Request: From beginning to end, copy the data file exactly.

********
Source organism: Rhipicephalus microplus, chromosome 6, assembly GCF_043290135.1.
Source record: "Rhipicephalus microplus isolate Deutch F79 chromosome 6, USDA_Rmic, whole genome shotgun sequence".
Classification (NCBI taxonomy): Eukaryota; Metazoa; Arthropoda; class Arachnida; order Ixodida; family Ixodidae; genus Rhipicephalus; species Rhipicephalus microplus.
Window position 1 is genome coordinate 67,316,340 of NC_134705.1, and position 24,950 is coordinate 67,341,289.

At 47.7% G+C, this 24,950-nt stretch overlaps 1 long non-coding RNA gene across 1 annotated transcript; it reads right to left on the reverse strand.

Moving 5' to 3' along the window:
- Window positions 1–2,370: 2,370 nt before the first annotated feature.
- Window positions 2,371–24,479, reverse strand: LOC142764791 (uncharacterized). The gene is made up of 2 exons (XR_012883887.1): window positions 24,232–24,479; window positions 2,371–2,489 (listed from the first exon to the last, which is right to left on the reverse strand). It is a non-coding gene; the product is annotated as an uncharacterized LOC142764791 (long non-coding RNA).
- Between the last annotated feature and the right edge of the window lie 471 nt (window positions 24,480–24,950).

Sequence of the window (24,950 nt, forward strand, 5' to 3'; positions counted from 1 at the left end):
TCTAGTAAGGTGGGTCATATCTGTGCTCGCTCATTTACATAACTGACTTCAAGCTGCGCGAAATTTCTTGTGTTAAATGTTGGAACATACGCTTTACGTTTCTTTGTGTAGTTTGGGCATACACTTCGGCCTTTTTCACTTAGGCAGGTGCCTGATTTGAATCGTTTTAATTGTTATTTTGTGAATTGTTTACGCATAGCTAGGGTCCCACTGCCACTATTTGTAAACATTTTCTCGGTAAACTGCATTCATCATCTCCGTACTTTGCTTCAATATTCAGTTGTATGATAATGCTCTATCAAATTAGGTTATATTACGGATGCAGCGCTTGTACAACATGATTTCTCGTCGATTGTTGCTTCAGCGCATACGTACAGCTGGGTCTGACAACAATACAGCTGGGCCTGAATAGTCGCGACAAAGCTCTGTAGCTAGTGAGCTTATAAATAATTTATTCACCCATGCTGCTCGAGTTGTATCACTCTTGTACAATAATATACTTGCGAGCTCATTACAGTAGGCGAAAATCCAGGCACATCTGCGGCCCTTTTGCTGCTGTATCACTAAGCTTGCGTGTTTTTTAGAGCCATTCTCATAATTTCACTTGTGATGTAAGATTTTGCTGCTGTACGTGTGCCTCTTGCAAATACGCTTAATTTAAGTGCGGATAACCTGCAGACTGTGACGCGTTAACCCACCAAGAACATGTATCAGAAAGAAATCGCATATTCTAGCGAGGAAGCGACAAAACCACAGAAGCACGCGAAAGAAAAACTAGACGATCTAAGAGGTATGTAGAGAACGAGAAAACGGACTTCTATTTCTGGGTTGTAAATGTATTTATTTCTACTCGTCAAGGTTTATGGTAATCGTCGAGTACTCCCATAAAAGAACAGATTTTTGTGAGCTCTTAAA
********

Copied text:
Source organism: Rhipicephalus microplus, chromosome 6, assembly GCF_043290135.1.
Source record: "Rhipicephalus microplus isolate Deutch F79 chromosome 6, USDA_Rmic, whole genome shotgun sequence".
Classification (NCBI taxonomy): Eukaryota; Metazoa; Arthropoda; class Arachnida; order Ixodida; family Ixodidae; genus Rhipicephalus; species Rhipicephalus microplus.
Window position 1 is genome coordinate 67,316,340 of NC_134705.1, and position 24,950 is coordinate 67,341,289.

At 47.7% G+C, this 24,950-nt stretch overlaps 1 long non-coding RNA gene across 1 annotated transcript; it reads right to left on the reverse strand.

Moving 5' to 3' along the window:
- Window positions 1–2,370: 2,370 nt before the first annotated feature.
- Window positions 2,371–24,479, reverse strand: LOC142764791 (uncharacterized). The gene is made up of 2 exons (XR_012883887.1): window positions 24,232–24,479; window positions 2,371–2,489 (listed from the first exon to the last, which is right to left on the reverse strand). It is a non-coding gene; the product is annotated as an uncharacterized LOC142764791 (long non-coding RNA).
- Between the last annotated feature and the right edge of the window lie 471 nt (window positions 24,480–24,950).

Sequence of the window (24,950 nt, forward strand, 5' to 3'; positions counted from 1 at the left end):
TCTAGTAAGGTGGGTCATATCTGTGCTCGCTCATTTACATAACTGACTTCAAGCTGCGCGAAATTTCTTGTGTTAAATGTTGGAACATACGCTTTACGTTTCTTTGTGTAGTTTGGGCATACACTTCGGCCTTTTTCACTTAGGCAGGTGCCTGATTTGAATCGTTTTAATTGTTATTTTGTGAATTGTTTACGCATAGCTAGGGTCCCACTGCCACTATTTGTAAACATTTTCTCGGTAAACTGCATTCATCATCTCCGTACTTTGCTTCAATATTCAGTTGTATGATAATGCTCTATCAAATTAGGTTATATTACGGATGCAGCGCTTGTACAACATGATTTCTCGTCGATTGTTGCTTCAGCGCATACGTACAGCTGGGTCTGACAACAATACAGCTGGGCCTGAATAGTCGCGACAAAGCTCTGTAGCTAGTGAGCTTATAAATAATTTATTCACCCATGCTGCTCGAGTTGTATCACTCTTGTACAATAATATACTTGCGAGCTCATTACAGTAGGCGAAAATCCAGGCACATCTGCGGCCCTTTTGCTGCTGTATCACTAAGCTTGCGTGTTTTTTAGAGCCATTCTCATAATTTCACTTGTGATGTAAGATTTTGCTGCTGTACGTGTGCCTCTTGCAAATACGCTTAATTTAAGTGCGGATAACCTGCAGACTGTGACGCGTTAACCCACCAAGAACATGTATCAGAAAGAAATCGCATATTCTAGCGAGGAAGCGACAAAACCACAGAAGCACGCGAAAGAAAAACTAGACGATCTAAGAGGTATGTAGAGAACGAGAAAACGGACTTCTATTTCTGGGTTGTAAATGTATTTATTTCTACTCGTCAAGGTTTATGGTAATCGTCGAGTACTCCCATAAAAGAACAGATTTTTGTGAGCTCTTAAA